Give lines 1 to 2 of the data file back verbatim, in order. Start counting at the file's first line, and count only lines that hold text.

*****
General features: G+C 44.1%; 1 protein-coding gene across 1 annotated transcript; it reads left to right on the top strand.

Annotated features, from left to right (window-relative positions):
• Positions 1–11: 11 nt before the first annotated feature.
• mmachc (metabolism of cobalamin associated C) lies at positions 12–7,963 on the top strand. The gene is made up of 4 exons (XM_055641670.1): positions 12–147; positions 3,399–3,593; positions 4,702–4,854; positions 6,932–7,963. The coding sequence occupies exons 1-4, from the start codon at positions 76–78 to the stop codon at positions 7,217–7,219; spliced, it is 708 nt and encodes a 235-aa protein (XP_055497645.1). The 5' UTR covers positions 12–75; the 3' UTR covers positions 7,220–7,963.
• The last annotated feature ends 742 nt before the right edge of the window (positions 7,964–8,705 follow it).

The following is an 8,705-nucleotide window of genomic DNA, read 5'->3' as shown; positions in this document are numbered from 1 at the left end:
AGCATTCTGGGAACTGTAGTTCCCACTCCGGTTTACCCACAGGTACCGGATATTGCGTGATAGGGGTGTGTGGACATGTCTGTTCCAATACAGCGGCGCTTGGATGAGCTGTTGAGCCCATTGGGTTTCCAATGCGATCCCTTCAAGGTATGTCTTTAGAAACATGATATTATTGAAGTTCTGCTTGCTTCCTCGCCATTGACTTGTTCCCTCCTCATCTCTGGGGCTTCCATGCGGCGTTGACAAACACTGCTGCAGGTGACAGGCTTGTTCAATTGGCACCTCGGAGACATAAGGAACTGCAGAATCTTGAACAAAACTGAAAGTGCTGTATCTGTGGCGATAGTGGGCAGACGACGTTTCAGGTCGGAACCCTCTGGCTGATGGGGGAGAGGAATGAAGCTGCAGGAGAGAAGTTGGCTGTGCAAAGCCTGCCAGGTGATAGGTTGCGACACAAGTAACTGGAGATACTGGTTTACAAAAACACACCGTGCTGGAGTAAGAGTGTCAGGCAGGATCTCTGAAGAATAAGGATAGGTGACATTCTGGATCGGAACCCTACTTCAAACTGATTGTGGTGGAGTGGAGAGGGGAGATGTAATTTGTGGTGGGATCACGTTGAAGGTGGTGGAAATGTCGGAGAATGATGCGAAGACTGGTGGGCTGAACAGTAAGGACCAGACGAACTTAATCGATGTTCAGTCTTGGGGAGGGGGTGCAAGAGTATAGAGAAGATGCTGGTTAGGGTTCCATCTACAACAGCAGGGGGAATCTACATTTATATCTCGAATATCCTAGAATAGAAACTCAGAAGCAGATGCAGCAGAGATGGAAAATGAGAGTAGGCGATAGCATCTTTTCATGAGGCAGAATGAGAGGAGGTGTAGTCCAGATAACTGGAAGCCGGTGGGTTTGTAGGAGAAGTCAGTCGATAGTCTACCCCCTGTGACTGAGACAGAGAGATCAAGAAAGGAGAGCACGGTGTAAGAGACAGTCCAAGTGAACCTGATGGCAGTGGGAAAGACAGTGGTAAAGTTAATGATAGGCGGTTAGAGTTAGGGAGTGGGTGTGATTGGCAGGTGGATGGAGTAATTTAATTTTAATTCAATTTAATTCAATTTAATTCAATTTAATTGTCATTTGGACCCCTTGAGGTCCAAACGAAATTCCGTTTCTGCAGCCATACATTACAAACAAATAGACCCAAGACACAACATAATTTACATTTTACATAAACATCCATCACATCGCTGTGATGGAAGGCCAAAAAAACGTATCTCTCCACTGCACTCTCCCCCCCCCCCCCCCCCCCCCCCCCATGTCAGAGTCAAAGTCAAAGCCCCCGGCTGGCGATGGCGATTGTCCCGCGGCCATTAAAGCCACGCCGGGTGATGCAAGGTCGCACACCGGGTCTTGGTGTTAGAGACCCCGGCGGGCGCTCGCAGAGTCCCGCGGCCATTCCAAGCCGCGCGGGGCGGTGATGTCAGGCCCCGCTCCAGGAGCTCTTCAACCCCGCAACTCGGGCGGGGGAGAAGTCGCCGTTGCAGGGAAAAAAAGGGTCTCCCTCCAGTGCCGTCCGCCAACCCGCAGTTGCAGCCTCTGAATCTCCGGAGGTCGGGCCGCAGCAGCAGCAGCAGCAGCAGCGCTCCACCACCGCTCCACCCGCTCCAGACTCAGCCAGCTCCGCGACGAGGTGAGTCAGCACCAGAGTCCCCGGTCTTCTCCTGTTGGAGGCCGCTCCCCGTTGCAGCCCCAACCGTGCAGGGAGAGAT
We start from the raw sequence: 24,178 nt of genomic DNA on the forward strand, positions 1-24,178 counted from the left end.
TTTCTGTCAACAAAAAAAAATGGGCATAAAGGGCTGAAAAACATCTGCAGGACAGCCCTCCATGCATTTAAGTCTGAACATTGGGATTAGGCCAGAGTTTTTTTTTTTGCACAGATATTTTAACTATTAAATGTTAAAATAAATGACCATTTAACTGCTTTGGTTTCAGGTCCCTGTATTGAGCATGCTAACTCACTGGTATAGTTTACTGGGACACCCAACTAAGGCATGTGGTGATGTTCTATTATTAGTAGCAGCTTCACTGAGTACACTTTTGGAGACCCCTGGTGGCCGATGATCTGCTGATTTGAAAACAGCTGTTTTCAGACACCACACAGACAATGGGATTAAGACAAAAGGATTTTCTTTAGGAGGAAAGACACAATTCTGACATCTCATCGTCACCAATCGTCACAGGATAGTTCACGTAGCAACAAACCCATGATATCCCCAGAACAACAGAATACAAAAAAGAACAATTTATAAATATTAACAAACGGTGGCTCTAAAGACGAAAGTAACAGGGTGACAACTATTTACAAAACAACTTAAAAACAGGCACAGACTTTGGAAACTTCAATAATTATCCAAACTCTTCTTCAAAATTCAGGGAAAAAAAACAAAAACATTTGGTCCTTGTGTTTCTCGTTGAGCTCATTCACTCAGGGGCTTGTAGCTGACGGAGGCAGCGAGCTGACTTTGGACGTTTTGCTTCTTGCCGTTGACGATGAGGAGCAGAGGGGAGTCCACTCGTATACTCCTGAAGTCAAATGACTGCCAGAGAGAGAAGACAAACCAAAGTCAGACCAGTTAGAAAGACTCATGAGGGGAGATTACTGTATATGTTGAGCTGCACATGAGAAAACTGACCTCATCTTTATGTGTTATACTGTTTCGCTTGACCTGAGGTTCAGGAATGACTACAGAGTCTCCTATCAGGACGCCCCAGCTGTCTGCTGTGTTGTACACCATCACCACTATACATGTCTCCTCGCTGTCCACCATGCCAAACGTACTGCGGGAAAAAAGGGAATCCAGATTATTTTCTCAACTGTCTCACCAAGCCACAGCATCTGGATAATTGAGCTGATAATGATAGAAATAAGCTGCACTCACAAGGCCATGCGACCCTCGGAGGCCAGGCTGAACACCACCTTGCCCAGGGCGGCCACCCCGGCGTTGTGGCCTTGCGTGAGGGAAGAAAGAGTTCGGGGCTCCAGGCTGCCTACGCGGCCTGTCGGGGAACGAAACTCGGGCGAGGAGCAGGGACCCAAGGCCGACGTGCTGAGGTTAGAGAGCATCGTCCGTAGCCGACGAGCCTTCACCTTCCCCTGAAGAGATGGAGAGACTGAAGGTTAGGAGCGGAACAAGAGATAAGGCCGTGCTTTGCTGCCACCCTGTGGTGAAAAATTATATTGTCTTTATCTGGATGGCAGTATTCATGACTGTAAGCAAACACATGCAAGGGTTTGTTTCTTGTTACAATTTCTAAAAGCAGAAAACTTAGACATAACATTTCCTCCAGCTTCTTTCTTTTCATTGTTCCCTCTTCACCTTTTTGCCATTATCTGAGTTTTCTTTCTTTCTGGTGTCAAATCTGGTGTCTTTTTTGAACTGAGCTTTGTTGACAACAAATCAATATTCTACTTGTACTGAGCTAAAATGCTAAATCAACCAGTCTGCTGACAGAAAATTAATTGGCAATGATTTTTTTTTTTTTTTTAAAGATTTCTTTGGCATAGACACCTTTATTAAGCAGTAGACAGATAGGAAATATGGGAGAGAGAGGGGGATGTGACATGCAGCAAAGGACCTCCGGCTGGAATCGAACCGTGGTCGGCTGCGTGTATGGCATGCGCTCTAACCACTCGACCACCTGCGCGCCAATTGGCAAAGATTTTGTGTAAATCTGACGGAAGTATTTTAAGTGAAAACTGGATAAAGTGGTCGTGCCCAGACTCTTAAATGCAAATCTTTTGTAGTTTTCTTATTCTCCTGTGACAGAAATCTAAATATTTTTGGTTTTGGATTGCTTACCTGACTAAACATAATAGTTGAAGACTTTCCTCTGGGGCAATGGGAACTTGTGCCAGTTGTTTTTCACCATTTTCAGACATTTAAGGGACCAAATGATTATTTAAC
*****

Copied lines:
General features: G+C 44.1%; 1 protein-coding gene across 1 annotated transcript; it reads left to right on the top strand.

Annotated features, from left to right (window-relative positions):